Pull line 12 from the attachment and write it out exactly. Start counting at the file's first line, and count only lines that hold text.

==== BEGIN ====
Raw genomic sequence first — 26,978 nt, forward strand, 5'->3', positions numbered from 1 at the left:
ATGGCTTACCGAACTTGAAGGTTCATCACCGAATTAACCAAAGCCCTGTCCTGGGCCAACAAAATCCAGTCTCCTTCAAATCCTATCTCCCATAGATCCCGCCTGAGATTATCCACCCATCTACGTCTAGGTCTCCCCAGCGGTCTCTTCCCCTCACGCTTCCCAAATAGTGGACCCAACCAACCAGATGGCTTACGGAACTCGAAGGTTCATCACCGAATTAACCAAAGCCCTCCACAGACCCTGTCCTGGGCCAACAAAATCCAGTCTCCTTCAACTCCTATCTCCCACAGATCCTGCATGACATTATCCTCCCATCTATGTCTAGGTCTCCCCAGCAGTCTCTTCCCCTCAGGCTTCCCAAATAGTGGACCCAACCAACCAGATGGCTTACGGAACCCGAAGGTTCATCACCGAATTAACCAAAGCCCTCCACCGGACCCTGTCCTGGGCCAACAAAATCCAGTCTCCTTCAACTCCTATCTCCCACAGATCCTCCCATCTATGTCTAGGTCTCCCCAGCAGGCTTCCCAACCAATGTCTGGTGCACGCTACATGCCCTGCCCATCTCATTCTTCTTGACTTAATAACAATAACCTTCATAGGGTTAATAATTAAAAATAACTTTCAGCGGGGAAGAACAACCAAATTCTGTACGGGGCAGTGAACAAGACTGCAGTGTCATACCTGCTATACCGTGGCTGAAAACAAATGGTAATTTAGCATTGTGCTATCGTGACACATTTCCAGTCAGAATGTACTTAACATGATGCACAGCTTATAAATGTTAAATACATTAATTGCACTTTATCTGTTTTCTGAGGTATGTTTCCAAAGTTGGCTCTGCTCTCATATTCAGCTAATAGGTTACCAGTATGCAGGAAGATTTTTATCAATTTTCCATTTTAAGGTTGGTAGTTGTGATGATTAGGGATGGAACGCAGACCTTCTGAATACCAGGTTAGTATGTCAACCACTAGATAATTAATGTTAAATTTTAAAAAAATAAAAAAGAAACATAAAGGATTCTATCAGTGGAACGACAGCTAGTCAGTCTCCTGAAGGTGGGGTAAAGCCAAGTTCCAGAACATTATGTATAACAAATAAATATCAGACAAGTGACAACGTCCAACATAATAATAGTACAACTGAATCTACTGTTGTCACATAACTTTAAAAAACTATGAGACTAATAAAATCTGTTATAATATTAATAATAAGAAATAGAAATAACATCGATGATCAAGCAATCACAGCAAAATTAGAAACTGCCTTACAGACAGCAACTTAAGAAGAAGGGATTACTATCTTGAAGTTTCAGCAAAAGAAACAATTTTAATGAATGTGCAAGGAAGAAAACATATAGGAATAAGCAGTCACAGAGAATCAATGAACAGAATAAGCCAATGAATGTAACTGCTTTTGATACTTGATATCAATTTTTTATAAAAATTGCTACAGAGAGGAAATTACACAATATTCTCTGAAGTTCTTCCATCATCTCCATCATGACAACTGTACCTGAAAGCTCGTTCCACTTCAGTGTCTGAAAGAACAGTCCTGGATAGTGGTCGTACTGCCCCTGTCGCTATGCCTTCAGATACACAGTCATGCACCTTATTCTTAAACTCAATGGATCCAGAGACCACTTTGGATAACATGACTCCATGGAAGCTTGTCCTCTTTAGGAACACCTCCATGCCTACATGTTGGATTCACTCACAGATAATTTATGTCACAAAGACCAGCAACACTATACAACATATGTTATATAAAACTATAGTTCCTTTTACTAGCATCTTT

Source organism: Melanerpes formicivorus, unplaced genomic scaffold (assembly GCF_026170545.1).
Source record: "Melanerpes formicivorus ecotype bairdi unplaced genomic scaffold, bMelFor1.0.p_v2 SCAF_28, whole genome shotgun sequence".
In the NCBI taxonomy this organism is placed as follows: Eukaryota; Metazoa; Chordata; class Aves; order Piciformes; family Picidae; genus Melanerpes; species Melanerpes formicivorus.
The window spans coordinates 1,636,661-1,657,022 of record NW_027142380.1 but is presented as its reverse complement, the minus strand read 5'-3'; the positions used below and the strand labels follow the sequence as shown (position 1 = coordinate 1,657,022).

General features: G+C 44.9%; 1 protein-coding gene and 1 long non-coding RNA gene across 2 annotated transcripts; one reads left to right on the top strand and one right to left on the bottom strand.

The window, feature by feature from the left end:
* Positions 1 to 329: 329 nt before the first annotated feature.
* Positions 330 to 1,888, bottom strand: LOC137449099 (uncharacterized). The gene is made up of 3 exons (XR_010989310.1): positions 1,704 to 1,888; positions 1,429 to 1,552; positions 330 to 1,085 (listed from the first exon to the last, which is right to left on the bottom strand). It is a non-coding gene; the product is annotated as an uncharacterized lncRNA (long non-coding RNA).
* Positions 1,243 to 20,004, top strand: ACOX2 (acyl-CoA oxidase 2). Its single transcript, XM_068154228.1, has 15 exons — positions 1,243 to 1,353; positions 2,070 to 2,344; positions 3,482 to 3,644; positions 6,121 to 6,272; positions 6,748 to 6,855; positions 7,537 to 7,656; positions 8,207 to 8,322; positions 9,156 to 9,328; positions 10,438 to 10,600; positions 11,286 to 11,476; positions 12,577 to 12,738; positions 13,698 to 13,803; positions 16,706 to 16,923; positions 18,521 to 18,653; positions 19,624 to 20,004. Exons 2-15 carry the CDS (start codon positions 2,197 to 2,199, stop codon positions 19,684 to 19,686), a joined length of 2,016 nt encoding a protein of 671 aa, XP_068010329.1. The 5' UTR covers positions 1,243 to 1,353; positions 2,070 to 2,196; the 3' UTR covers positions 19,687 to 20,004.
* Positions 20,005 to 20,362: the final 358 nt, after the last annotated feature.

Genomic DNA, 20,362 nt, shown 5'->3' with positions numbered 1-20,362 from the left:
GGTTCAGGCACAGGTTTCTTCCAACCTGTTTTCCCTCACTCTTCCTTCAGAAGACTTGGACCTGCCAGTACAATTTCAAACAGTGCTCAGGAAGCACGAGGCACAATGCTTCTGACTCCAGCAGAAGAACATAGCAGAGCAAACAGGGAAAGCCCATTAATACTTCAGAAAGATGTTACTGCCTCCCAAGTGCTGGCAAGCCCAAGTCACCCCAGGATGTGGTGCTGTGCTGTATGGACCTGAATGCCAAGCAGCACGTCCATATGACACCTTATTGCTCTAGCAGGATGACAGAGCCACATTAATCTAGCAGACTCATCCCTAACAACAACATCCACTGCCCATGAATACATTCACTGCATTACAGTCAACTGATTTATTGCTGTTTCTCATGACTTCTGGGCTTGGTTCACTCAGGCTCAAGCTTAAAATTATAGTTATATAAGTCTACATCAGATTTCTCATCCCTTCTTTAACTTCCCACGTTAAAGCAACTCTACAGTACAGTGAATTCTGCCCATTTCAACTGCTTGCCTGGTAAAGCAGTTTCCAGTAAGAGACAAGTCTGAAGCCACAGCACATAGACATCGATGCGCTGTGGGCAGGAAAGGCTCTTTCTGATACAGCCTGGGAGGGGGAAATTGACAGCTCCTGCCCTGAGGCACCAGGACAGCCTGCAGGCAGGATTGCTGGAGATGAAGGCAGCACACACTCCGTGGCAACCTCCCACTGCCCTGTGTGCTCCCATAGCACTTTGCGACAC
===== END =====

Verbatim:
* Positions 20,005 to 20,362: the final 358 nt, after the last annotated feature.